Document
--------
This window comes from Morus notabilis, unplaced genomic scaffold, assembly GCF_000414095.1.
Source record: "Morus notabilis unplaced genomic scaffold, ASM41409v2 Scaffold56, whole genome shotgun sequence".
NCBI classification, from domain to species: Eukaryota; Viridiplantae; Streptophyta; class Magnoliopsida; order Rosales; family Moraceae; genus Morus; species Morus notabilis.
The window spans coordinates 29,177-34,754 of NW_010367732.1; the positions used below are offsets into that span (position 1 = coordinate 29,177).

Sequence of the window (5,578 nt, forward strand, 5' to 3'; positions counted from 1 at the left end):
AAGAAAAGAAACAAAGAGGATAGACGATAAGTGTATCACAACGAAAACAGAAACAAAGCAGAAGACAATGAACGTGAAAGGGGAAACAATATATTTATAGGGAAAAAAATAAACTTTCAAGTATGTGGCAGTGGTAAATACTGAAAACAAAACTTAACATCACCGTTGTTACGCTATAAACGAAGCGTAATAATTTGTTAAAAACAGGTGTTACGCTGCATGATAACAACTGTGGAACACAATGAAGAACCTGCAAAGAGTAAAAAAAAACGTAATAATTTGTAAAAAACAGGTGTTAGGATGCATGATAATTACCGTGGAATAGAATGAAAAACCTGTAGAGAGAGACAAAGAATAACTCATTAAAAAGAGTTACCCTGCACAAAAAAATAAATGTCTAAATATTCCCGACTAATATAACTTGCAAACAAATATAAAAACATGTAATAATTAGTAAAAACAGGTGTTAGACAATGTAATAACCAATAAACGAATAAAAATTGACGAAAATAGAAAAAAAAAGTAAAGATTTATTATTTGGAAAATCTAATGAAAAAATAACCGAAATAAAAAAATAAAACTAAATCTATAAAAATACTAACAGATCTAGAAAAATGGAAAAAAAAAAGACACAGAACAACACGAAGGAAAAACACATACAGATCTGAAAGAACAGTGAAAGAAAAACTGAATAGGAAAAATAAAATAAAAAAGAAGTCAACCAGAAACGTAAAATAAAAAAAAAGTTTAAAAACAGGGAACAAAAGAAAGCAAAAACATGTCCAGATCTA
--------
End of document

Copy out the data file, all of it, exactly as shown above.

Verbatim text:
This window comes from Morus notabilis, unplaced genomic scaffold, assembly GCF_000414095.1.
Source record: "Morus notabilis unplaced genomic scaffold, ASM41409v2 Scaffold56, whole genome shotgun sequence".
NCBI classification, from domain to species: Eukaryota; Viridiplantae; Streptophyta; class Magnoliopsida; order Rosales; family Moraceae; genus Morus; species Morus notabilis.
The window spans coordinates 29,177-34,754 of NW_010367732.1; the positions used below are offsets into that span (position 1 = coordinate 29,177).

Sequence of the window (5,578 nt, forward strand, 5' to 3'; positions counted from 1 at the left end):
AAGAAAAGAAACAAAGAGGATAGACGATAAGTGTATCACAACGAAAACAGAAACAAAGCAGAAGACAATGAACGTGAAAGGGGAAACAATATATTTATAGGGAAAAAAATAAACTTTCAAGTATGTGGCAGTGGTAAATACTGAAAACAAAACTTAACATCACCGTTGTTACGCTATAAACGAAGCGTAATAATTTGTTAAAAACAGGTGTTACGCTGCATGATAACAACTGTGGAACACAATGAAGAACCTGCAAAGAGTAAAAAAAAACGTAATAATTTGTAAAAAACAGGTGTTAGGATGCATGATAATTACCGTGGAATAGAATGAAAAACCTGTAGAGAGAGACAAAGAATAACTCATTAAAAAGAGTTACCCTGCACAAAAAAATAAATGTCTAAATATTCCCGACTAATATAACTTGCAAACAAATATAAAAACATGTAATAATTAGTAAAAACAGGTGTTAGACAATGTAATAACCAATAAACGAATAAAAATTGACGAAAATAGAAAAAAAAAGTAAAGATTTATTATTTGGAAAATCTAATGAAAAAATAACCGAAATAAAAAAATAAAACTAAATCTATAAAAATACTAACAGATCTAGAAAAATGGAAAAAAAAAAGACACAGAACAACACGAAGGAAAAACACATACAGATCTGAAAGAACAGTGAAAGAAAAACTGAATAGGAAAAATAAAATAAAAAAGAAGTCAACCAGAAACGTAAAATAAAAAAAAAGTTTAAAAACAGGGAACAAAAGAAAGCAAAAACATGTCCAGATCTA